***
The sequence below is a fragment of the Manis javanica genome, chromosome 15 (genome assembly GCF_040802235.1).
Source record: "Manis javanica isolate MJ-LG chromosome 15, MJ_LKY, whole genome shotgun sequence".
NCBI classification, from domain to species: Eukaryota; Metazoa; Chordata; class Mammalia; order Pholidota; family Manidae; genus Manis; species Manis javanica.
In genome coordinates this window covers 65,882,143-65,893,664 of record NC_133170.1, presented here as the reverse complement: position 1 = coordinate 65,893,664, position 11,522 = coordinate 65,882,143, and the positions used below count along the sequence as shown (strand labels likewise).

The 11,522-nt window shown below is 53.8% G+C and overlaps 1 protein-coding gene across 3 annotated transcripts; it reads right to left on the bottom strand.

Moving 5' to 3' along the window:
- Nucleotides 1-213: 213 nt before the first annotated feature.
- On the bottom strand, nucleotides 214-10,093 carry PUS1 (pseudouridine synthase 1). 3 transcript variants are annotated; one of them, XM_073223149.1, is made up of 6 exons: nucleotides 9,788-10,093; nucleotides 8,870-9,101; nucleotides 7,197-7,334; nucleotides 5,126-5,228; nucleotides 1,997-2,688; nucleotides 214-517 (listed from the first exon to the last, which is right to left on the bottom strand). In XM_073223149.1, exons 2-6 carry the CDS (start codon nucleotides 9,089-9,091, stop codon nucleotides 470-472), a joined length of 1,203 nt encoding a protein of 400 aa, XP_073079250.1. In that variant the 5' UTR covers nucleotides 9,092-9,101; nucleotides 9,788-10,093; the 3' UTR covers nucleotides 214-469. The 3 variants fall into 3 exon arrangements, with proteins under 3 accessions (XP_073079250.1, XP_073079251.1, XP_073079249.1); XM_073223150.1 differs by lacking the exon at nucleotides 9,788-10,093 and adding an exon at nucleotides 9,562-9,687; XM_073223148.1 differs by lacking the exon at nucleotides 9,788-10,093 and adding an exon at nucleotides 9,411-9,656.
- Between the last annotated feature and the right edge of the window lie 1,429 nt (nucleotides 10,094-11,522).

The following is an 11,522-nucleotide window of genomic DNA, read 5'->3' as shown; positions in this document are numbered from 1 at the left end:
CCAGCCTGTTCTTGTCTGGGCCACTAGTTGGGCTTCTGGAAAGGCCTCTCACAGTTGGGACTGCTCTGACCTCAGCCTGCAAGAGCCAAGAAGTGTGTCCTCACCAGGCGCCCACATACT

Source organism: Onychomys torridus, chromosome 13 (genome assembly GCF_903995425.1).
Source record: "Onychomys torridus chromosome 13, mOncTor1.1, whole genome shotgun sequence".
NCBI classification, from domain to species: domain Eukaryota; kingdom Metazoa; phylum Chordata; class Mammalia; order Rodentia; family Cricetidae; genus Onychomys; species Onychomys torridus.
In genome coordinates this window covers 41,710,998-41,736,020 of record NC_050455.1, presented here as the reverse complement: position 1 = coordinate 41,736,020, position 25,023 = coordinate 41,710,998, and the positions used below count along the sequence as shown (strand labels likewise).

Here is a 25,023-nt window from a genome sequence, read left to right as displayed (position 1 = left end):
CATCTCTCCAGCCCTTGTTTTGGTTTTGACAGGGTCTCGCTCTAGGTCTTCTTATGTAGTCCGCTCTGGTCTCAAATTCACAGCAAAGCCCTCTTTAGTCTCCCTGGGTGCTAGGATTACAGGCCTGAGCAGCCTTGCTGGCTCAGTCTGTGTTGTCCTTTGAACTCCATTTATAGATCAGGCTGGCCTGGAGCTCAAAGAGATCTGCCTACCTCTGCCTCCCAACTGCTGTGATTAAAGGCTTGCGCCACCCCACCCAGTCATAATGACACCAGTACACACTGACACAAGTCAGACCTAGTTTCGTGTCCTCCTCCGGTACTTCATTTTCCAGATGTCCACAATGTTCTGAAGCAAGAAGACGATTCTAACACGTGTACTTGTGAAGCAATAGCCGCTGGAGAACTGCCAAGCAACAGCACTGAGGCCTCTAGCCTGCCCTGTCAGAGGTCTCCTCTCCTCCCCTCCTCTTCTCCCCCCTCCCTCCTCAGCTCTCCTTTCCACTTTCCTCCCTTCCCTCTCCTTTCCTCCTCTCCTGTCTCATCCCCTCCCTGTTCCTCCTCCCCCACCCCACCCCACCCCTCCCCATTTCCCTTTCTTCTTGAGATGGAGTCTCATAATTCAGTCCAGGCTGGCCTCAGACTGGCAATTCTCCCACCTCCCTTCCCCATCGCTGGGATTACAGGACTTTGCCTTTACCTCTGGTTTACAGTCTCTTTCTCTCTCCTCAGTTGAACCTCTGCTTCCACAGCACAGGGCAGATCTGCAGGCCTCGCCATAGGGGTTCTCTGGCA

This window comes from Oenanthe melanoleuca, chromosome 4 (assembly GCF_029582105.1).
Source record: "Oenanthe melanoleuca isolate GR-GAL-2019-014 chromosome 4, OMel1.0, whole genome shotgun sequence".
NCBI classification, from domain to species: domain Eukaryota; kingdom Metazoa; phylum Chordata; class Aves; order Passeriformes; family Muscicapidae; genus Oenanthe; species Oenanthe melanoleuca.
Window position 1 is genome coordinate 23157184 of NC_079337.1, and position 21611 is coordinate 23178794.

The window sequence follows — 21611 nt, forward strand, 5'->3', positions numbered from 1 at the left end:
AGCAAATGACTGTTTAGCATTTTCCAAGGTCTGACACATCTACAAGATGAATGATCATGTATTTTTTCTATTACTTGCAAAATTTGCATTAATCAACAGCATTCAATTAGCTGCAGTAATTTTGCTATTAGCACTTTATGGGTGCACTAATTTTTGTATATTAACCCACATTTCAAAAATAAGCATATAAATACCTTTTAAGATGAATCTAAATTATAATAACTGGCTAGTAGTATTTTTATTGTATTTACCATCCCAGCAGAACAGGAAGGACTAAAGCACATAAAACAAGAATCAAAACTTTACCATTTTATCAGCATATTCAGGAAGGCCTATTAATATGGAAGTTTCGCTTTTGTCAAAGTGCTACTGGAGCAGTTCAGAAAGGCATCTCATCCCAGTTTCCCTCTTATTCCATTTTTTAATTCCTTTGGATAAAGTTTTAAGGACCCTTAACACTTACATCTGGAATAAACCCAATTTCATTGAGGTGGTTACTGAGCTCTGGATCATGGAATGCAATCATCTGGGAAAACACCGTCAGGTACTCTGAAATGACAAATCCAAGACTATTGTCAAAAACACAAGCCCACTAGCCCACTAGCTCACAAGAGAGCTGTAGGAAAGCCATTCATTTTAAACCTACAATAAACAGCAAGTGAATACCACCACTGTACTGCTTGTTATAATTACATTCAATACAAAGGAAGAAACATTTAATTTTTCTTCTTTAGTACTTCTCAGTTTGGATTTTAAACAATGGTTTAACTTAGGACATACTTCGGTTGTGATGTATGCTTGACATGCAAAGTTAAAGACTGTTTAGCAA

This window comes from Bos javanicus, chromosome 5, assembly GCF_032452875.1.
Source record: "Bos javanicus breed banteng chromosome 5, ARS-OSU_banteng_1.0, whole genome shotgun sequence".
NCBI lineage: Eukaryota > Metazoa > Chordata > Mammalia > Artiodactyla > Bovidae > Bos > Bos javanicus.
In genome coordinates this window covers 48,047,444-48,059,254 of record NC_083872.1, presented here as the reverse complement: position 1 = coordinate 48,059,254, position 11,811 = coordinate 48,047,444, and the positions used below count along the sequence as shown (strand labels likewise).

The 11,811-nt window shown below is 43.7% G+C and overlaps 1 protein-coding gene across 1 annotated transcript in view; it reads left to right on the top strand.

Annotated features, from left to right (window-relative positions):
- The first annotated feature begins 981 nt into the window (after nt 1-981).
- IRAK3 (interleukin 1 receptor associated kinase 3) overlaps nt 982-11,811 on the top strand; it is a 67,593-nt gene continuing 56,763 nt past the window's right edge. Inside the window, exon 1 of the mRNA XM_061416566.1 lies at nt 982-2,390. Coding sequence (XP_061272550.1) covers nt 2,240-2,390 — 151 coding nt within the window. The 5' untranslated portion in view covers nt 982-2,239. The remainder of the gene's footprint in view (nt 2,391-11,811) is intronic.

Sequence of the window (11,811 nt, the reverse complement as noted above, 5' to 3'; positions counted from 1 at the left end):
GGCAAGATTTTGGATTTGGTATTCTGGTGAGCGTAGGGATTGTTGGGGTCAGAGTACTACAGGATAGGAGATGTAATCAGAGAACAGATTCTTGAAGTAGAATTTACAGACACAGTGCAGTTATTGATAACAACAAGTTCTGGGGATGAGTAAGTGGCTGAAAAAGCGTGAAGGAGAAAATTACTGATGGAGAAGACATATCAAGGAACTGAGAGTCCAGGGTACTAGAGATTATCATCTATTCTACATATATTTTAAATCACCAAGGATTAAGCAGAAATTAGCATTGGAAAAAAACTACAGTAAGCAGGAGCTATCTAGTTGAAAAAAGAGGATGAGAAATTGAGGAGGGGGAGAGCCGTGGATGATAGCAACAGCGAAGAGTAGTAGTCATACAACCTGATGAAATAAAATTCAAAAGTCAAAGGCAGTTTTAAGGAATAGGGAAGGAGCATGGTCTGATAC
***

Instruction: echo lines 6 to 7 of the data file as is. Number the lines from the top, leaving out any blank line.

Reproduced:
Moving 5' to 3' along the window:
- Nucleotides 1-213: 213 nt before the first annotated feature.